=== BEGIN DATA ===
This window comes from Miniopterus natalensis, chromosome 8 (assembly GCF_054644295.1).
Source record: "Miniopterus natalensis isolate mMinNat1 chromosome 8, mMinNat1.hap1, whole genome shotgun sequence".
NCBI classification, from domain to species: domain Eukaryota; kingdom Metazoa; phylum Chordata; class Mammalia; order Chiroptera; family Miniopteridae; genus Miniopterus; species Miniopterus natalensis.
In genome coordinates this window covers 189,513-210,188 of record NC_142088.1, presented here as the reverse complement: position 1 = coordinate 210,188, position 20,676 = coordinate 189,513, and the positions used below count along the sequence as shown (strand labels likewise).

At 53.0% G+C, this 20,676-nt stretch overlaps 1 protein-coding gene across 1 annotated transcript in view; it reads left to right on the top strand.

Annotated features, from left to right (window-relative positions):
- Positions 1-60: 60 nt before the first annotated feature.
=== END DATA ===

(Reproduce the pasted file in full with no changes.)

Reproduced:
This window comes from Miniopterus natalensis, chromosome 8 (assembly GCF_054644295.1).
Source record: "Miniopterus natalensis isolate mMinNat1 chromosome 8, mMinNat1.hap1, whole genome shotgun sequence".
NCBI classification, from domain to species: domain Eukaryota; kingdom Metazoa; phylum Chordata; class Mammalia; order Chiroptera; family Miniopteridae; genus Miniopterus; species Miniopterus natalensis.
In genome coordinates this window covers 189,513-210,188 of record NC_142088.1, presented here as the reverse complement: position 1 = coordinate 210,188, position 20,676 = coordinate 189,513, and the positions used below count along the sequence as shown (strand labels likewise).

At 53.0% G+C, this 20,676-nt stretch overlaps 1 protein-coding gene across 1 annotated transcript in view; it reads left to right on the top strand.

Annotated features, from left to right (window-relative positions):
- Positions 1-60: 60 nt before the first annotated feature.